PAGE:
Moons of our Solar System
Moons of our Solar System

Start this free course now. Just create an account and sign in. Enrol and complete the course for a free statement of participation or digital badge if available.

Free course

Moons of our Solar System

2.4 Surface features revealed by Cassini–Huygens

Explore this image gallery to discover what the Cassini–Huygens mission found out about the surface of Titan on a broader scale.

Figure 13 is about the best that the Cassini orbiter’s selective near-infrared imaging can do. It shows bright and dark areas on the surface. The bright areas are highlands, probably of exposed water-ice (which plays the role of solid bedrock on Titan), whereas the dark areas are low-lying regions made dark by tarry substances (hydrocarbons of high molecular mass) washed out of the atmosphere. The very brightest features are clouds of condensed methane, which occur below the global smog layer and from which methane rainfall may be expected at times.

Described image
Figure 13 Titan’s surface and clouds glimpsed through the haze.

Figure 14 is a near-infrared, colour view mosaic of Cassini images obtained in August 2014. It is of Titan’s far north, and here the darkest areas are large lakes or seas filled by liquid methane and ethane. The bright ‘bathtub-ring’ shores of some of the seas are a consequence of seasonal fall in the liquid level, and are either clean ice yet to be darkened by tarry surface contaminants, or something bright deposited as the liquid evaporated. The yellow spot in the upper left is ‘sun glint’, the reflection of the Sun from the liquid surface. The red-tinted arrowhead-shaped feature near the centre is clouds of condensed methane.

Described image
Figure 14 Sun-glint on Titan’s seas, August 2014.

This radar image (Figure 15) shows an area known as Titan’s Lake Country in the moon’s north polar region. Part of a 125 000 km2 lake can be seen in the bottom of the image. Drainage channels can be seen feeding into the lake. Other smaller lakes are annotated (red arrows). These lakes are full of liquid hydrocarbons (methane and ethane).

Described image
Figure 15 Lakes on Titan.

As well as lakes and drainage channels, radar has also imaged dune fields. They stretch across 10 million km2 of Titan’s surface and are constrained to tropical regions 30° north and south of the equator. They consist of organic material that accumulates from the atmosphere and is shaped into dunes by winds. Figure 16 is a 900-km long portion of an image strip. The bright patches are high ground consisting of icy bedrock. The dunes are the curved dark streaks on the low-lying tracts of the icy bedrock.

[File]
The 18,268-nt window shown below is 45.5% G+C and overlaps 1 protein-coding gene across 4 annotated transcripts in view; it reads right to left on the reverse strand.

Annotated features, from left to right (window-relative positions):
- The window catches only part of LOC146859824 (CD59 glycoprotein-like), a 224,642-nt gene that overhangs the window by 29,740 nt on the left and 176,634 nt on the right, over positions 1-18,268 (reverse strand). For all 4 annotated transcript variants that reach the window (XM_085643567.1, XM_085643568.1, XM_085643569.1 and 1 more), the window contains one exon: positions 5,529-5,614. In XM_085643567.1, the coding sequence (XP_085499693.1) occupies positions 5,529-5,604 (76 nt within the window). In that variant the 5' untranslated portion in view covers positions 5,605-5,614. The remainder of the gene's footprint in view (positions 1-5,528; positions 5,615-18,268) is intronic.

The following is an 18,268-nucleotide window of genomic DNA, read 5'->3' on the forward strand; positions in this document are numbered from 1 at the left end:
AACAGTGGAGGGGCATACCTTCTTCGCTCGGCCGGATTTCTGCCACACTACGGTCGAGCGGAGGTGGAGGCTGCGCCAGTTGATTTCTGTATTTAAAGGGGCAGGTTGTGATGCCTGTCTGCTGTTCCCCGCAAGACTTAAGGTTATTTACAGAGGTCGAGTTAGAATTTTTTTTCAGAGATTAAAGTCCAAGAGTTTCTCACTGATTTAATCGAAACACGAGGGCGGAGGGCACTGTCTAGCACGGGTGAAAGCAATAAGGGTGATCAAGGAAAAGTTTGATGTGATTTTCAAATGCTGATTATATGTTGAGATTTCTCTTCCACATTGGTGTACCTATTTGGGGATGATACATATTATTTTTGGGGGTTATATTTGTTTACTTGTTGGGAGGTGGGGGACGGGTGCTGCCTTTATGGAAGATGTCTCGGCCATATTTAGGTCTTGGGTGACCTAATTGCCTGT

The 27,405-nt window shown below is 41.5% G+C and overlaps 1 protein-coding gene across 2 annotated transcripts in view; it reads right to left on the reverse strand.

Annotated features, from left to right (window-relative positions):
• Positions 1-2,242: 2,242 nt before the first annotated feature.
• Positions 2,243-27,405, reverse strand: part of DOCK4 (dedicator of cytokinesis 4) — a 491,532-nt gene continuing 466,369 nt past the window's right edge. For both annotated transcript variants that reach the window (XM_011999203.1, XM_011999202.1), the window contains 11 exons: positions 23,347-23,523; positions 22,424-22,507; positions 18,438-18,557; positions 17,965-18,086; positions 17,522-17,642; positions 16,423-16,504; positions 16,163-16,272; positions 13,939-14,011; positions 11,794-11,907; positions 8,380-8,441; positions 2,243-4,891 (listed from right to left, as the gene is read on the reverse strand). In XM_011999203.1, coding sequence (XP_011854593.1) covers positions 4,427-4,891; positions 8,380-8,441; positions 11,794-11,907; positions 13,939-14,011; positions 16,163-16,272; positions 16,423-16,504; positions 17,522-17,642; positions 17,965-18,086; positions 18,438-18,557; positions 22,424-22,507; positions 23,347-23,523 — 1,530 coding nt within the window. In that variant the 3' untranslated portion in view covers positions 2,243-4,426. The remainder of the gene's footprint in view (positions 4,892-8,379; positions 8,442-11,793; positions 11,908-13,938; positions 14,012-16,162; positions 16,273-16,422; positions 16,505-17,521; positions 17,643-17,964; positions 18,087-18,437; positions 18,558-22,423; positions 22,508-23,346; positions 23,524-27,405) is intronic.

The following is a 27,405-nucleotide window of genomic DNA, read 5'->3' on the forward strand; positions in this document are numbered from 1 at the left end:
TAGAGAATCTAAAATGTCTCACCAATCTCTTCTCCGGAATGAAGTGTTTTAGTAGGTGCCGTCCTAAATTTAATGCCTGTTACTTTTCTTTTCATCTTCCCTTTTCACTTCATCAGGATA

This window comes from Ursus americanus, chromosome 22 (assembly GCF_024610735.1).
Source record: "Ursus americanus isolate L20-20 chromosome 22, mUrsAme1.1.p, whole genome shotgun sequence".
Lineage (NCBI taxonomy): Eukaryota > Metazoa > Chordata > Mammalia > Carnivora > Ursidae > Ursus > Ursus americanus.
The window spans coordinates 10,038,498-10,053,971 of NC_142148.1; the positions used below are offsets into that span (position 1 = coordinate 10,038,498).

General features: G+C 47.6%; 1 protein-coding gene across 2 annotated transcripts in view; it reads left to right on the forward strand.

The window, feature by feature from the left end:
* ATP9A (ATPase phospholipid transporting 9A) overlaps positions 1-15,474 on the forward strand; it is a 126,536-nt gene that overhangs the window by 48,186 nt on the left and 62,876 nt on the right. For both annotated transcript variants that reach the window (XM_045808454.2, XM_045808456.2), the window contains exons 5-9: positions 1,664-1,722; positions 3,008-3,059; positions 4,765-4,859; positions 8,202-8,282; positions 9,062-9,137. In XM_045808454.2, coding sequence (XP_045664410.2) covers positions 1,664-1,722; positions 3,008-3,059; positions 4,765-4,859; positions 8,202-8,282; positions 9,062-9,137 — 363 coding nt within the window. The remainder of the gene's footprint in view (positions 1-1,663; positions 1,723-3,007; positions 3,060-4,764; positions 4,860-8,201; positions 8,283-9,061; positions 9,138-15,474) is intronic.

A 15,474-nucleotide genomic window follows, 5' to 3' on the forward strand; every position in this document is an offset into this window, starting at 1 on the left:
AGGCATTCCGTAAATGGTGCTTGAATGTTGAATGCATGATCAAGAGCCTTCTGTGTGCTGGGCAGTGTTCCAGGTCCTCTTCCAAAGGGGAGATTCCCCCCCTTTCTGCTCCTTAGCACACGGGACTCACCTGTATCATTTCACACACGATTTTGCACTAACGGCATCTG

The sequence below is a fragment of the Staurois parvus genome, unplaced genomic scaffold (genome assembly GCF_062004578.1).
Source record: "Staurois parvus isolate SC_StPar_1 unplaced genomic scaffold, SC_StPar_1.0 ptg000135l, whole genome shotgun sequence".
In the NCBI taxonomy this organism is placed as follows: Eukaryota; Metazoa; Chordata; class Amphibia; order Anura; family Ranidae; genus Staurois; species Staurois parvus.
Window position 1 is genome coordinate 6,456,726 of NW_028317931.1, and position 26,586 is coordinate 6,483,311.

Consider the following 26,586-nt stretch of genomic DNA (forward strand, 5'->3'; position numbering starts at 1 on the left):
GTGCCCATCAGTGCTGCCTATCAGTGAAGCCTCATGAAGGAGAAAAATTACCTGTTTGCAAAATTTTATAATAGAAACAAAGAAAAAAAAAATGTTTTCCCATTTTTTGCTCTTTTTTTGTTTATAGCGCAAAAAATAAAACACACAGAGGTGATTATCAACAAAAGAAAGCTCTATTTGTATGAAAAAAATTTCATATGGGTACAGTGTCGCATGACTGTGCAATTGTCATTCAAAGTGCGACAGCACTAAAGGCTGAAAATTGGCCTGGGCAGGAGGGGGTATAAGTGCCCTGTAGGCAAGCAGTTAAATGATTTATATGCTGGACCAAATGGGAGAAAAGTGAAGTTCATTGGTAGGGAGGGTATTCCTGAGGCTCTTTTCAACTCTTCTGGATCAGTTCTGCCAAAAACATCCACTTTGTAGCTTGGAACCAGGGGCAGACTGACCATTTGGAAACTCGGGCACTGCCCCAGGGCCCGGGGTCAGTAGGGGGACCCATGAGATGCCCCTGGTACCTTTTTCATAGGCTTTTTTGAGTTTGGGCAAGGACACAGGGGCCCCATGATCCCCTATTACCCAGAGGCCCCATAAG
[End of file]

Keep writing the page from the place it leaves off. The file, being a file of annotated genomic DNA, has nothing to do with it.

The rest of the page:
Described image
Figure 16 ‘Sand’ dunes on Titan.

As you saw in the ‘Descent to Titan’ video, the Huygens lander was able to image the landscape during its descent and after its landing. Figure 17 is images taken at four different altitudes during Huygens’ descent. During descent the orange haziness cleared to reveal valleys, ridges and channels.

Described image
Figure 17 Huygens descent images.

Figure 18 is a mosaic of three images, showing a lighter, higher area of high ground next to a darker, lower area. The high ground has dark channels with smaller tributaries feeding into it and the main channel eventually leads to the darker area. These features are remarkably similar to drainage channels and shorelines seen on Earth. Huygens landed near Titan’s equator and the dark areas here are not occupied by liquid today (unlike the lakes near Titan’s poles) so they are currently dry. The white patches may be low banks of methane cloud.

Described image
Figure 18 Huygens mosaic.

Huygens landed in what may be a dry river bed. Figure 19 is a false-colour image of the landing site, showing larger, rounded pebbles of dirty water-ice, within fine-grained sediment. The roundness of the pebbles suggests they had been transported and subjected to abrasion by liquid and that beneath some of the pebbles the finer sediment was either washed away as the liquid drained or blown away by the wind after the area had become dry. The liquid was almost certainly methane, as the surface temperature is far too cold for liquid water. The Cassini orbiter revealed lakes of liquid hydrocarbons in other locations, suggesting that Titan has a methane cycle analogous to the hydrological cycle on Earth, controlling the distribution of liquid on the surface.

Described image
Figure 19 Huygens view from the surface.

See also: The first global map of Titan’s geomorphology was published in November 2019. You can see it, and read about it at this link [Tip: hold Ctrl and click a link to open it in a new tab. (Hide tip)] .


Take your learning further

Making the decision to study can be a big step, which is why you'll want a trusted University. The Open University has 50 years’ experience delivering flexible learning and 170,000 students are studying with us right now. Take a look at all Open University courses.

If you are new to University-level study, we offer two introductory routes to our qualifications. You could either choose to start with an Access module, or a module which allows you to count your previous learning towards an Open University qualification. Read our guide on Where to take your learning next for more information.

Not ready for formal University study? Then browse over 1000 free courses on OpenLearn and sign up to our newsletter to hear about new free courses as they are released.

Every year, thousands of students decide to study with The Open University. With over 120 qualifications, we’ve got the right course for you.

Request an Open University prospectus371